Vajpayee was well aware of the opposition both at home, in India, and in Pakistan. As he famously said during that momentous trip, Pakistan did not need his or India’s ‘mohr’ (stamp) to be accepted as reality — its creation was already a reality. His visit to Minar-e-Pakistan magnanimously demonstrated his acceptance of this truth.
This was a move that he himself initiated on his Lahore trip, inaugurating the Delhi-Lahore air-conditioned bus service, accompanied by several prominent Indians from the fields of media, film, art, culture and cricket, including Shatrughan Sinha, Mallika Sarabhai, Arun Shourie, Javed Akhtar, Satish Gujral, Kuldip Nayar and Kapil Dev besides the official delegation and some family members.
"This is a defining moment in South Asian history and we will have to rise to the challenge," Vajpayee told Nawaz Sharif at the time.
Pakistan’s right-wing, the other side of the coin to India’s, was not impressed by Vajpayee’s gesture of peace. Perhaps prodded by the ‘invisible forces’ or ‘falahi makhlooq’ that sabotage any moves towards peace between the two countries, the Jamat-e-Islami came out in full force to protest his visit. Their demonstrations on Lahore’s Mall Road halted traffic. The politically motivated nature of their protests is evident in their petty action, weeks later on March 23, to “purify” the Minar-e-Pakistan, scrubbing the spot with rose water where Vajpayee had stood because his visit had “defiled” it.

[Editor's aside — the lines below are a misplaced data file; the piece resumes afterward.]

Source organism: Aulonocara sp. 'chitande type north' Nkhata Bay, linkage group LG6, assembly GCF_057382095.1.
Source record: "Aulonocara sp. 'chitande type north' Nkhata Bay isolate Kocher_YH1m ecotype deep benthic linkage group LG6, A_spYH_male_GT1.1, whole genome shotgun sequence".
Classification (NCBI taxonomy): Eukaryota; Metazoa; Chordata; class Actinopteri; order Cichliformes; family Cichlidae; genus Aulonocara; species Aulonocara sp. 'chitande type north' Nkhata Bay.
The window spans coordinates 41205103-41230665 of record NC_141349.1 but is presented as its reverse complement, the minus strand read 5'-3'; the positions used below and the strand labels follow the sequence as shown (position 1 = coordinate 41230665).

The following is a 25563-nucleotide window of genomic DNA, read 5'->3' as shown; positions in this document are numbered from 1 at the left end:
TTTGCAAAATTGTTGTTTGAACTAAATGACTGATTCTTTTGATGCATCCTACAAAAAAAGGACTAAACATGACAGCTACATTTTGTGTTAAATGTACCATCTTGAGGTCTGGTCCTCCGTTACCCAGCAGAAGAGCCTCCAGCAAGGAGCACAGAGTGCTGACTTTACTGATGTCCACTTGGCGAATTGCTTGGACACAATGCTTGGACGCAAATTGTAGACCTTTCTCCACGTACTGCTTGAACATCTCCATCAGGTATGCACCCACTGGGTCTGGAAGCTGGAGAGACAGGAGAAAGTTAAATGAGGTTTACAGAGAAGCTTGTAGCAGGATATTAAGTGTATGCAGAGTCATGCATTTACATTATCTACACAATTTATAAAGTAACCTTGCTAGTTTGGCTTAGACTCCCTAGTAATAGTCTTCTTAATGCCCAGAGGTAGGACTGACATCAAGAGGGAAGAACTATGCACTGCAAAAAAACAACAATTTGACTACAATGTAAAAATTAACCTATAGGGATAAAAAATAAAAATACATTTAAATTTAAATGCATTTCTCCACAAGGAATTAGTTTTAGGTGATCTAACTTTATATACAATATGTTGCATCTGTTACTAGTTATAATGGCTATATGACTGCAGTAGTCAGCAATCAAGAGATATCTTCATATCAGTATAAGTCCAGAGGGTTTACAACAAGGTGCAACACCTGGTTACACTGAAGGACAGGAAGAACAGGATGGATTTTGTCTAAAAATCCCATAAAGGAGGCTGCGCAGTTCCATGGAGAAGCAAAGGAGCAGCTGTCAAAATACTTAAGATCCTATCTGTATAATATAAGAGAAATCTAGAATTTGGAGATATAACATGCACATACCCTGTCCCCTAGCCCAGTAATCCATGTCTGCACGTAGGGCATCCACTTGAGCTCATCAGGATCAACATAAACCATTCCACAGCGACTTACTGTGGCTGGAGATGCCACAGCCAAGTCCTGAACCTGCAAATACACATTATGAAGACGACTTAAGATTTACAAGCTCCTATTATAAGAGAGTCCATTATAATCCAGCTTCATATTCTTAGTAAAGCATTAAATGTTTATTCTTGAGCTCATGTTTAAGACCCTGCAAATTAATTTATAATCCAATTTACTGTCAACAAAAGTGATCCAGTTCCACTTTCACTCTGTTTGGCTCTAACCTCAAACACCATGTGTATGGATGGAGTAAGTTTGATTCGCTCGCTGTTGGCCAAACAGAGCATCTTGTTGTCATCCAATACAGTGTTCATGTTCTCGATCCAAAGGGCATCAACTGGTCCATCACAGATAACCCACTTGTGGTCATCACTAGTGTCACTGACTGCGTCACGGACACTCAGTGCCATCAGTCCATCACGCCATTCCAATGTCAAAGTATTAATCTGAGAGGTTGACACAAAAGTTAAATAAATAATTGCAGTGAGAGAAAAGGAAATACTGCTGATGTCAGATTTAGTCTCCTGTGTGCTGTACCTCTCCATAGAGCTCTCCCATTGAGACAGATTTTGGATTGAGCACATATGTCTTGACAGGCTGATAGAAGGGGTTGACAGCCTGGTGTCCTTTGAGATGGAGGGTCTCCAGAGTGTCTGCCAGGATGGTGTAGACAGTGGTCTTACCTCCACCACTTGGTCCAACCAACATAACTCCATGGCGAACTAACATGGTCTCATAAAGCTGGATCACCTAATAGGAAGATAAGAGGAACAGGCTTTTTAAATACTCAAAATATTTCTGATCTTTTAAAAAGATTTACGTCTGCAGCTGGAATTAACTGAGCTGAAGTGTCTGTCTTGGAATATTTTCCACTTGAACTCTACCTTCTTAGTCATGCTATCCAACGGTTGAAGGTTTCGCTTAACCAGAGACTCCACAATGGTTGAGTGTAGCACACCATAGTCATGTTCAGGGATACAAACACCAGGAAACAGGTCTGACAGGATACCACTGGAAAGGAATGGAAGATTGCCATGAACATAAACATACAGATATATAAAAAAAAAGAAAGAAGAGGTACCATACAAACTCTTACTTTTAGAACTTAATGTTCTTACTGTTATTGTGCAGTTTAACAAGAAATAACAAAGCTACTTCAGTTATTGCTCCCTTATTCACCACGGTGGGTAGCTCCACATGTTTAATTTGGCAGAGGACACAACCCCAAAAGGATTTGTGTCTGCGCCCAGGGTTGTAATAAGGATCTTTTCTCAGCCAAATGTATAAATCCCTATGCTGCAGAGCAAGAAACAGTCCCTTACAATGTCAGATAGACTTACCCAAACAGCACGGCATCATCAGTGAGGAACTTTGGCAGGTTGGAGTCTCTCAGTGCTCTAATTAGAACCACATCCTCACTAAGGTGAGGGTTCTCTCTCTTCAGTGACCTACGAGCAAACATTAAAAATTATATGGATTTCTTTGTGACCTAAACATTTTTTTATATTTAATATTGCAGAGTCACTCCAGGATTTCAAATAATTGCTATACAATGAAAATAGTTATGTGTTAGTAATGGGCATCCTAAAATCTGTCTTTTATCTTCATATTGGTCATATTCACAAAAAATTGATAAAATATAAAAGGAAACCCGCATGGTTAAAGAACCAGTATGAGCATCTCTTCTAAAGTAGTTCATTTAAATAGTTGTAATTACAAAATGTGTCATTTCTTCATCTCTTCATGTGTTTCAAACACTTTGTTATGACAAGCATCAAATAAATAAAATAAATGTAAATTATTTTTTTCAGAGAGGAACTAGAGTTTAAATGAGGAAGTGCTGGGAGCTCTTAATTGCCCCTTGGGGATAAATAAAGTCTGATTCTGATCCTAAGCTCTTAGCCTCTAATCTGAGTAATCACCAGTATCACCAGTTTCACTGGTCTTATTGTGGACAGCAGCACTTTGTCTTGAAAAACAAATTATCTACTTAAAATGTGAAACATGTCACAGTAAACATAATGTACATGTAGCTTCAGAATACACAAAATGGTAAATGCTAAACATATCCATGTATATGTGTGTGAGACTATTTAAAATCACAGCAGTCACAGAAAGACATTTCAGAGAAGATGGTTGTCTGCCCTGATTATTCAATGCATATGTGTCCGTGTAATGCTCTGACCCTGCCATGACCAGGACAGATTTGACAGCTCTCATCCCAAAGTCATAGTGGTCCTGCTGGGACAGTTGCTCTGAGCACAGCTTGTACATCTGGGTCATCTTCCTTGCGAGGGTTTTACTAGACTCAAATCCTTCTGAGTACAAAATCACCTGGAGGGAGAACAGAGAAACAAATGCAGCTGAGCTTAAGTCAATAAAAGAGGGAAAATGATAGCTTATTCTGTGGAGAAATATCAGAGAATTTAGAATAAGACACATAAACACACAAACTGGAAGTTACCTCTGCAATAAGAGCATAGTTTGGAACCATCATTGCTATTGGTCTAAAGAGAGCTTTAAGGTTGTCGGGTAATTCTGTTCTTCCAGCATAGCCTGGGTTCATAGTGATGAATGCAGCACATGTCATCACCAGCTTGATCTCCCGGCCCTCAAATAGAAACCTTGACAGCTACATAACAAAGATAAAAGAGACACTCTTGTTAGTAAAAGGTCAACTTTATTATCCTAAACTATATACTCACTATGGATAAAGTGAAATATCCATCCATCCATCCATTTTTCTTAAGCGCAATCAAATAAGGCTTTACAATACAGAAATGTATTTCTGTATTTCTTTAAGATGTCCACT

Their February 1999 protests meant that Vajpayee, staying at Governor House on Mall Road in the heart of Lahore, couldn’t leave for his dinner appointment on the other side of town at the Lahore Fort. The government ordered the police to disperse the protestors, which the police did with gusto, their batons and tear gas injuring many demonstrators.
Repudiating Akhand Bharat: Vajpayee's out-of-the-box thinking paved the way for good India-Pak relations. (Credit: AP photo)
Officials of the Foreign Ministry wanted to tell Vajpayee that the delay was due to “technical issues” but Mushahid Hussain brushed aside their face-saving efforts and told the Indian prime minister that they were stuck because of street protests. Vajpayee waved aside his apology, saying, “It happens in India too”.
Later, reaching Lahore Fort, Vajpayee wanted to visit the Gurudwara by its side. The Jamat had been forcibly dispersed from Iqbal Park earlier, and whiffs of tear gas wafted through the air. As Vajpayee’s eyes began to water, an embarrassed Mushahid tried to offer him a tissue. But Vajpayee had already taken out his own handkerchief. Smiling, he reassured Mushahid, saying he was used to this too.
The ill-advised Kargil war initiated by then-Pakistan Army Chief General Pervez Musharraf later sabotaged the Lahore Declaration. But let it also be remembered that Vajpayee reciprocated the famous handshake by that very Musharraf in Kathmandu and later sat at the dialogue table with him in Agra.
That this process too could not move beyond the promise it held again has less to do with Vajpayee than with those on both sides who regularly sabotage any attempts at peace between the two countries.
In the final analysis, whatever his flaws and ideological political moorings, when it came to building peace in the region, Atal Bihari Vajpayee showed the kind of moral courage and political will that today’s leaders would do well to learn from.